Parents' Guide to

Hostel: Part II

By Charles Cassady Jr., Common Sense Media Reviewer

age 18+

Gory torture bloodbath checks in for another stay.

Movie R 2007 96 minutes
Hostel: Part II Poster Image

A Lot or a Little?

What you will—and won't—find in this movie.

Community Reviews

age 17+

Based on 15 parent reviews

age 18+

an OK sequel, but I prefer the first movie

Once I found a DVD of this movie at my local store, I quickly bought it because I wanted to watch it since I loved the first one so much. Once I finished watching it however, it was just MEH. I mean it wasn't terrible but I found the first one a better movie. So many parts kinda just rehashed the first film. As for the gore, some gore parts were good and other gore scenes just felt too corny and stupid. So it's just an OK movie.
age 18+

Even worse than the first!

This is one of the worst movies I have ever seen. It was even more graphic, disturbing, and depressing than its predecessor. Do not watch this if you are not good with depressing endings. It is like they concentrated more on the violence and carnage than an actual story. By far, the only good films directed by Eli Roth that I have seen is his 2002 debut “Cabin Fever”, as well as “Death Wish” and “The House with a Clock in Its Walls”, both from 2018. This movie and its predecessor are both twisted in the sense that wealthy people actually pay money to torture and kill young people who are still in their youth in this one evil, demented hostel depicted in the series. It was difficult to understand how two characters in particular had good hearts and were scared about the circumstances they were in, but suddenly turned on the evil side. It is possible to say that the main character, Beth, who was planned to be tortured and executed by Stuart did what she did in an understandable way. She seemed evil toward her enemy at the time, but after giving it some thought, but that may have been because of how terrorized she was prior to her likely execution, and that was ultimately why she made Stuart bleed to death. She seemed evil, but she was actually giving her enemy a taste of his own medicine and showing no mercy. The conclusion is extremely graphic when a character is led to bleed to death in the worst possible way, and even though it is what he deserved, it is still extremely upsetting. The first movie was much better made and even though I did not particularly like the first movie, it was excellent compared to this poorly-made, disgusting second installment.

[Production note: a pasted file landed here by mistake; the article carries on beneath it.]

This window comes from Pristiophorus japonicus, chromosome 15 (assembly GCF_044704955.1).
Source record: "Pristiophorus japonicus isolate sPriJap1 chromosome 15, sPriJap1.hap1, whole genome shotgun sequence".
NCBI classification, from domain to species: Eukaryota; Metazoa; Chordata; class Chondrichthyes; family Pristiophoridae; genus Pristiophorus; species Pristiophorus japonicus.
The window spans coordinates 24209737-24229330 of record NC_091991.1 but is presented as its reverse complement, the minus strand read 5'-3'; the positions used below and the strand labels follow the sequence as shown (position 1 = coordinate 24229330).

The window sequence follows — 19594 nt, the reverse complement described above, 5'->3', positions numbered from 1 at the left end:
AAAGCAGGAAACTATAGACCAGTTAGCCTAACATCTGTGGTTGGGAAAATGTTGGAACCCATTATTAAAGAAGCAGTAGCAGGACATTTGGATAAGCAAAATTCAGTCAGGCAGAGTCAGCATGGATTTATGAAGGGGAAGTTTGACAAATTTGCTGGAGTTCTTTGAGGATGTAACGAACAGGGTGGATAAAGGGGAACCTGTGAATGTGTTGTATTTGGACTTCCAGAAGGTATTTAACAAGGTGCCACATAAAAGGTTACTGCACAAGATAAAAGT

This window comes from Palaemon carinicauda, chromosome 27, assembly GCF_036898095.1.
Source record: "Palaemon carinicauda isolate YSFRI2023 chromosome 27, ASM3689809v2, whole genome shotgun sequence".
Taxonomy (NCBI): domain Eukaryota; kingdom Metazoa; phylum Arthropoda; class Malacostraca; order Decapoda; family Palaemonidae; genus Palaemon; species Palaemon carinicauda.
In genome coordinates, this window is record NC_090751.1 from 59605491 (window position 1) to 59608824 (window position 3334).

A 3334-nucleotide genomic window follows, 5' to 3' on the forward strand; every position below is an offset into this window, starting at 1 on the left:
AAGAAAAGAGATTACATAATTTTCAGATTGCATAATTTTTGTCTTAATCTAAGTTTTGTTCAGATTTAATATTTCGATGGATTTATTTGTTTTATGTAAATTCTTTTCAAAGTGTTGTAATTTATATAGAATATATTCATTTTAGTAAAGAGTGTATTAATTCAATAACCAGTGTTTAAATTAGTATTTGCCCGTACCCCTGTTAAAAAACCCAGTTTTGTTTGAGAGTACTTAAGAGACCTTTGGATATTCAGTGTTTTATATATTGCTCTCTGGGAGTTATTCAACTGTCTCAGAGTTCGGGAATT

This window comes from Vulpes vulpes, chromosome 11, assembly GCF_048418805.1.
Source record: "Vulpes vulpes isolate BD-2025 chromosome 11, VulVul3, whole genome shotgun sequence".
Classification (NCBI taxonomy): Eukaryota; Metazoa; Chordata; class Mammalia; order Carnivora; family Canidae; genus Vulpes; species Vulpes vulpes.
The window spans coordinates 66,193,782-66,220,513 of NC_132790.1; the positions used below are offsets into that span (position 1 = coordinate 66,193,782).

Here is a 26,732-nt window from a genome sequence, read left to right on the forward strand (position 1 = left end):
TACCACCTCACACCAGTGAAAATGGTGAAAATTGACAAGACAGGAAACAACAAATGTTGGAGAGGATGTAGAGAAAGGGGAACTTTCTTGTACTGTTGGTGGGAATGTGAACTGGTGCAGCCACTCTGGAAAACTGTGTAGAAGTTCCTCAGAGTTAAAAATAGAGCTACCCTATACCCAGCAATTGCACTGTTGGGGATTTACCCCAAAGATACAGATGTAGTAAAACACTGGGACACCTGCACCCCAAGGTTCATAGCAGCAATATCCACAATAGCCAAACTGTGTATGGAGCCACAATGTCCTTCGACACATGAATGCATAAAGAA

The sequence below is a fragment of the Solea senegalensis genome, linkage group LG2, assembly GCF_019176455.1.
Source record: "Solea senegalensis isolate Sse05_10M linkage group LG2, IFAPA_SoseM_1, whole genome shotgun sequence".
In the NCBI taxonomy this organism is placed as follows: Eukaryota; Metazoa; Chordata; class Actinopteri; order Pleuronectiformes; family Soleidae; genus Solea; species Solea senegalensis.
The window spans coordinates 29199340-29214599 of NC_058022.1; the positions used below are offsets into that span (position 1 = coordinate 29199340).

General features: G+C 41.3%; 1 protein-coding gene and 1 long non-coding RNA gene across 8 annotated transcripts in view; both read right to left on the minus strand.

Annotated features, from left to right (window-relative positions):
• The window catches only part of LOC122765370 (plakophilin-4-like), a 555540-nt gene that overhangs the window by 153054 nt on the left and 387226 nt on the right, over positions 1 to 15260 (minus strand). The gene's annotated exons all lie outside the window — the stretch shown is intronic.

Is It Any Good?

Our review:
Parents say (15 ):
Kids say (22 ):

There's a (feeble) argument to be made that HOSTEL: PART II is a "better" film than the original gore-torture hit. What's "better" about this equally sadistic sequel? This time around, the target audience (the sort of fans who instantly recognize the names of Italian gore-movie icons of the '70s in the supporting cast) are already in on the grisly secret. So rather than waste time going through the motions again, director Eli Roth uses Hostel: Part II to address -- a little bit -- the philosophical rationale for the factory and the working operations of the secret society of murderers that maintains it. But there are still gallons of blood and nonstop ghastly violence -- so viewers who thought the first film was an atrocity won't see many redeeming qualities here, either.

When a nude woman takes a blood shower under the spurting, suspended body of a dying victim, viewers will probably be too grossed out to do much thinking, but on a certain level, these Hostel movies do have a grim message: proposing that human nature really is this dark and depraved. (Stuart, having second thoughts en route to the factory, asks "Are we sick?" Todd responds "We're the normal ones!") Eastern Europe -- with its history full of wars, genocide, and Grimm fairy tales -- is portrayed as a place where recreational torture and death can become a profitable business. The factory, with its snarling dogs and gates, recalls imagery from Holocaust movies like Schindler's List. The American girls are somewhat more gracious visitors than the first film's sex, drugs, and rock 'n' roll Yankee guys, but the message seems similar, and more than a little xenophobic: "These foreigners and their ways are different. Staying home is safer."

Movie Details

  • In theaters: June 8, 2007
  • On DVD or streaming: October 23, 2007
  • Cast: Heather Matarazzo , Lauren German , Roger Bart
  • Director: Eli Roth
  • Inclusion Information: Female actors, Gay actors
  • Studio: Lionsgate
  • Genre: Horror
  • Run time: 96 minutes
  • MPAA rating: R
  • MPAA explanation: sadistic scenes of torture and bloody violence, terror, nudity, sexual content, language and some drug content.
  • Last updated: June 20, 2023

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